In search of a shield

October 15, 2007

After years of trying, Congress is moving toward enacting a shield law to protect journalists from being compelled to reveal confidential sources and information to federal prosecutors. We applaud the effort; it's long overdue.

As a news organization, we believe reporters must be able to follow their leads wherever they go without fear that their notes will become court evidence or that reluctant sources to whom they promise anonymity will face retribution for their help. We believe unfettered newsgathering is a fundamental element of First Amendment rights.

Alas, federal courts have upended what had been general acceptance of at least a qualified reporters' privilege. And the Bush administration has been increasingly trying to turn reporters into government gumshoes by demanding their investigative material.

Thus the only recourse is statutory protection from Congress, which is subject to the horse-trading and compromise necessary to pass any legislation. Some trade-offs have been necessary, but the legislation remains a vast improvement over the current legal status of reporters in federal courts, where they have no protection whatsoever.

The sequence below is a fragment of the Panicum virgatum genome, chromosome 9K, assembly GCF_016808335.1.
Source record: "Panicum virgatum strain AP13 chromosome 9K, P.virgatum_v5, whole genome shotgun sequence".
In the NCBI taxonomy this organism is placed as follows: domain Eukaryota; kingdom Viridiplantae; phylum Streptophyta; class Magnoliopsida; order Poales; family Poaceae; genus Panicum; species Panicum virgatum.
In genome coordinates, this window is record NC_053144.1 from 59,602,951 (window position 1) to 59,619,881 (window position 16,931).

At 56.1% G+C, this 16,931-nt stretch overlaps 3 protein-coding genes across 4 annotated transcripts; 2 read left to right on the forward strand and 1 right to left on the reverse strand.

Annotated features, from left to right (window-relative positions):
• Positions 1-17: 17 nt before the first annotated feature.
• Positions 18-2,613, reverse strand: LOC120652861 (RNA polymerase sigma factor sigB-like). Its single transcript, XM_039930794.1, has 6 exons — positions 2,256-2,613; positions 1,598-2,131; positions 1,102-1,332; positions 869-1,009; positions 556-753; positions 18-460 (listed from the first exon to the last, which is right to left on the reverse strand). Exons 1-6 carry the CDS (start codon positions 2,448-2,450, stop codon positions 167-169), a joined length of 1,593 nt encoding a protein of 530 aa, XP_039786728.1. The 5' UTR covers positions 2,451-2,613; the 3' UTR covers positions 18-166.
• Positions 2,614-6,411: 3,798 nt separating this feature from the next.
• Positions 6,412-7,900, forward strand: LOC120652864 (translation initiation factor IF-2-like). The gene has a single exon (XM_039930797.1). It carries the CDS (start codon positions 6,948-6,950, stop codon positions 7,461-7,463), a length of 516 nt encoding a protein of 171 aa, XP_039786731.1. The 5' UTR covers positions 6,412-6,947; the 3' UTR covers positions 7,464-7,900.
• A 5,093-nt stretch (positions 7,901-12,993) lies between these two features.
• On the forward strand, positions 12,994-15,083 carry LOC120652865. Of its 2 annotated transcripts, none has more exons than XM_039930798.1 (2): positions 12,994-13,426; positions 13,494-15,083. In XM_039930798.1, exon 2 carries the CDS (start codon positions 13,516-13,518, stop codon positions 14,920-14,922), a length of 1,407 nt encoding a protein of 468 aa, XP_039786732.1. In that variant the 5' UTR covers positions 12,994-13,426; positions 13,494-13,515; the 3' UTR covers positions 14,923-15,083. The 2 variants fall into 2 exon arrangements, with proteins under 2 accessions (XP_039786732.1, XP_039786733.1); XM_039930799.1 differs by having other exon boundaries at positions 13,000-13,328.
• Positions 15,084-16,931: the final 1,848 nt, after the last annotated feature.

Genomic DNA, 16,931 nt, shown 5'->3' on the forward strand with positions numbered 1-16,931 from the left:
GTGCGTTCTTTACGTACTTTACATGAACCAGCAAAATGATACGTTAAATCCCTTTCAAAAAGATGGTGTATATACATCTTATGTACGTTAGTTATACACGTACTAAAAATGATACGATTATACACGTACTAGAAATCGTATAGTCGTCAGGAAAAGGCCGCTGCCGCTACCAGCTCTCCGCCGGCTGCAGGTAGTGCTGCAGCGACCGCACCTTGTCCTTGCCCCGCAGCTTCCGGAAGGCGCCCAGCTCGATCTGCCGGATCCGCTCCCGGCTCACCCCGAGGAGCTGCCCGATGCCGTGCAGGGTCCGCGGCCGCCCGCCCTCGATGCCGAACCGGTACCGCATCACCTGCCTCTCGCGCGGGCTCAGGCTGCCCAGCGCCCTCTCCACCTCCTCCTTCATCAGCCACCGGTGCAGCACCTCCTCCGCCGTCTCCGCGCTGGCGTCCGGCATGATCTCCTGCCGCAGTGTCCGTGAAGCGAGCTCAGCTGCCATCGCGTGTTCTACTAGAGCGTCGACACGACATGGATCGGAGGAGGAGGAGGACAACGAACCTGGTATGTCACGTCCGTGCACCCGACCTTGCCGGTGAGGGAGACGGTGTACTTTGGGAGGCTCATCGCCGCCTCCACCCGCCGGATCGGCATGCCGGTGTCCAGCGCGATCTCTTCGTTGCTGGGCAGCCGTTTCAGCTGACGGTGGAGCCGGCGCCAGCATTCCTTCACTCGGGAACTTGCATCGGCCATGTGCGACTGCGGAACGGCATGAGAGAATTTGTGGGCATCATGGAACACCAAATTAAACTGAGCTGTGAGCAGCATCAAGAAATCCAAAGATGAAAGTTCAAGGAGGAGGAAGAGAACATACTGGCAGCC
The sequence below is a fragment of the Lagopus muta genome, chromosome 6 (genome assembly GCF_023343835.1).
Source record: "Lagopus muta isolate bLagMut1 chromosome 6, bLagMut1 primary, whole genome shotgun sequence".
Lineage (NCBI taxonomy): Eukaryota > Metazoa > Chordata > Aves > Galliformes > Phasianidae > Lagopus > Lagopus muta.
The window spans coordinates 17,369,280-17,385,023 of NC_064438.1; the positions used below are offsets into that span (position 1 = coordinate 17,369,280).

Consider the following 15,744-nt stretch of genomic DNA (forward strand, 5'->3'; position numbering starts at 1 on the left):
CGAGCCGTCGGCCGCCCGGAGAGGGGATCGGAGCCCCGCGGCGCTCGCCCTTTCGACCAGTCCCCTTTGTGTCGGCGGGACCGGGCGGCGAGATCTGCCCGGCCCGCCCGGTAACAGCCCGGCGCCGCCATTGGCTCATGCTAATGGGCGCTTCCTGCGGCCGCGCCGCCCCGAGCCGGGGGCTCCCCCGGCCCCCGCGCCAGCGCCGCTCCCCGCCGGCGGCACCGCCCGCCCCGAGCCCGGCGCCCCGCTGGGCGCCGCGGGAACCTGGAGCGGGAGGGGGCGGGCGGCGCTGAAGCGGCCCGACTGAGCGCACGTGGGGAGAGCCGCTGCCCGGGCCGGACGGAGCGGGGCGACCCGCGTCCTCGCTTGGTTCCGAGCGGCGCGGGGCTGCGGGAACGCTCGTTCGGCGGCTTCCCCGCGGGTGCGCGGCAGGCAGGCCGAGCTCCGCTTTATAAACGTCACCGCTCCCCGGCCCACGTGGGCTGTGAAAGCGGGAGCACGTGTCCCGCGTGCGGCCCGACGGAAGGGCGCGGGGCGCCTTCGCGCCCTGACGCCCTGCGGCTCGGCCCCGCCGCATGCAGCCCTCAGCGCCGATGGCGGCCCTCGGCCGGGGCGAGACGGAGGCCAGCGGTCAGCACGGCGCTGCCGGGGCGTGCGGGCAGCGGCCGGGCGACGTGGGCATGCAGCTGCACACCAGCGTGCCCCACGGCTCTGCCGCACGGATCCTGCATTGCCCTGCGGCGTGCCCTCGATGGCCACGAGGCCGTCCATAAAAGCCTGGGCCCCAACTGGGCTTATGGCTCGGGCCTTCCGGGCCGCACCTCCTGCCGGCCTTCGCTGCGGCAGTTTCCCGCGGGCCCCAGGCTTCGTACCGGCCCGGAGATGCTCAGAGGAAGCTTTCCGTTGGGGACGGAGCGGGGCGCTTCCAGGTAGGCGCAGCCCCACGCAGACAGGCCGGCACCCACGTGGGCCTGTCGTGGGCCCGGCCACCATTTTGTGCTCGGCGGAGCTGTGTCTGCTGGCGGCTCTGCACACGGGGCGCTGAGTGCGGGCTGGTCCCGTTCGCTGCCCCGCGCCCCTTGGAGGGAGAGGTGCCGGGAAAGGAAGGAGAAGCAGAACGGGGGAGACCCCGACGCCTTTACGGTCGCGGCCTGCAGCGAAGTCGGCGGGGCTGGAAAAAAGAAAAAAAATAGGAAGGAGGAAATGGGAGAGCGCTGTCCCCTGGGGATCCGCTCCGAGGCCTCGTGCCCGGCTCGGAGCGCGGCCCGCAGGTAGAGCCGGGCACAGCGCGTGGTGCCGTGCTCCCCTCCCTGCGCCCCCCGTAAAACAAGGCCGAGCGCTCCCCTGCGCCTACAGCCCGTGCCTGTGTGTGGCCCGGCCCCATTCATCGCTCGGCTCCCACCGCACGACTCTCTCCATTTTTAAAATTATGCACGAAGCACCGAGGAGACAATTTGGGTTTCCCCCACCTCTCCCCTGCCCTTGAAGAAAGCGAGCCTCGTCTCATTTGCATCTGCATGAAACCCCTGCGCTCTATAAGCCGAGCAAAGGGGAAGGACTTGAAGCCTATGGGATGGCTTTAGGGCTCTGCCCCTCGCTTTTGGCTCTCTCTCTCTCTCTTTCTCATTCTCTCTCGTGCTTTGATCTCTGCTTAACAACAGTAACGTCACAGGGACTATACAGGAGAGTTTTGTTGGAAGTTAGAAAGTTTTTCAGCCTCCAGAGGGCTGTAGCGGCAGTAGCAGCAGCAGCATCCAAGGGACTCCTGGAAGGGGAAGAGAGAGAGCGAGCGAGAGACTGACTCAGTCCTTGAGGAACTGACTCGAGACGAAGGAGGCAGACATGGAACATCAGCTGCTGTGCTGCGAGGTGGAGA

Neither the House bill scheduled to come up for a floor vote tomorrow nor the version approved by the Senate Judiciary Committee this month would shield reporters with absolute privilege to protect sources and information, as do the laws of some states. Maryland grants such an absolute privilege to protect sources but limits circumstances for withholding information.

In this post-9/11 world, though, the bipartisan group of lawmakers backing the shield law felt compelled to guarantee that reporters wouldn't abuse their privilege to protect terrorists or those intent on otherwise threatening human life. Reporters also would be required to reveal the sources of leaks of trade secrets, identifiable health information or personal financial information.

Also difficult has been defining who qualifies these days as a journalist. Both bills are likely to require that reporters earn most of their living at newsgathering. The Senate bill also includes a long list of those who are not journalists, including "agents of a foreign power." The House bill excludes anyone on a terrorist watch list.

Groundbreaking stories with the greatest impact are always going to require dogged reporters; courageous, often selfless, sources; and news organizations willing to withstand all manner of intimidation and excoriation. Risk is a given. Yet formal protection of the vital role journalists play in keeping a free society free would make a hard job easier.

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